Institutional aggression- the importation model

Just a brief description of institutional aggression within groups in prisons.

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  • Created by: Sama
  • Created on: 17-11-12 13:21

The importation model- Interpersonal factors

Irwin and Cressey (1962)- prisoners bring their own social histories and traits into the prison and that this has an influence on their adaptation to the prison environment. They argue that prisoners are not 'blank slates' when they enter prison, and that many of the normative system developed on the outside would be 'imported' into the prison.

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The importation model - Gang Membership

In the prison, gang membership is related to violence and other forms of anitsocial behaviour.

  • Several Studies have found that gang members disproportionately engage in acts of violence.
  • Huff (1998) found that gang members in the US were 10 times more likely to commit a murder and 3 times more likely to assault someone in public than were non-gang members of a similar age and background.
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The importation model - Situational Factors (The '

This model argues that prisoner or patient aggression occurs because of the stressful and oppressive conditions of the institution itself (Paterline and Peterson, 1999)

  • These include crowding, assumed to increse fear and frustration levels and staff experience. For example, Hodgkinson et al. (1985) found that trainee nurses are more likely to suffer violent assault than experienced nurses, and in the prison setting, length of service was also significant  factor, with more experienced officers being less likely to suffer an assault. (Davis and Burgess, 1988)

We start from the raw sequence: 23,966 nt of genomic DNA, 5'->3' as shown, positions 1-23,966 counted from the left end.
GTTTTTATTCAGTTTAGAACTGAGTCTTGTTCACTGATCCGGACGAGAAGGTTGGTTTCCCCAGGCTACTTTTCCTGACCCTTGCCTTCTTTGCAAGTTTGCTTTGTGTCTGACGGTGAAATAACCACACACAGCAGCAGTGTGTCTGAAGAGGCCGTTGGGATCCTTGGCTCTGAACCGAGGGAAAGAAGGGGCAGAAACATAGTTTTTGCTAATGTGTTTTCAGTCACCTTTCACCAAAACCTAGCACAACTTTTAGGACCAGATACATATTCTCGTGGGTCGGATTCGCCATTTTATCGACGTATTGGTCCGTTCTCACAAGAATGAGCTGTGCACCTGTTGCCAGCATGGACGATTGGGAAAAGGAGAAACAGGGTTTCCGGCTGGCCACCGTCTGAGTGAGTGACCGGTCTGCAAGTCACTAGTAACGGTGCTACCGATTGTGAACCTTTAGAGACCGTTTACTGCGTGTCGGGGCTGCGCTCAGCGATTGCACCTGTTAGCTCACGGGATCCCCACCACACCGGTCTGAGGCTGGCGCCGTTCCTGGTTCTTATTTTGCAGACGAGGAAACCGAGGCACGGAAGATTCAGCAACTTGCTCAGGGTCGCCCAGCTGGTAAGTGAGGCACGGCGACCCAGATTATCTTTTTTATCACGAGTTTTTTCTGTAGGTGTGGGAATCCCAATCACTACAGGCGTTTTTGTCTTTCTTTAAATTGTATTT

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The importation model - The 'pains of imprisonment

Sykes (1958) described deprivation that inmates experience in the prison might be linked to an increase in violence.

These included: 

  • Loss of liberty
  • Loss of autonomy = to be independent
  • Loss of security

For example, Sykes found that the potential threat to personal security incresead anxiety levels in inmates, even if the majority of prisoners showed no significant threat to them.

Inmates may cope with the pains of imprisonment in several ways.

  • Some choose to withdraw through seclusion in their cell or living space
  • Some others choose to rebel in the form of violence against other prisoners or against staff.
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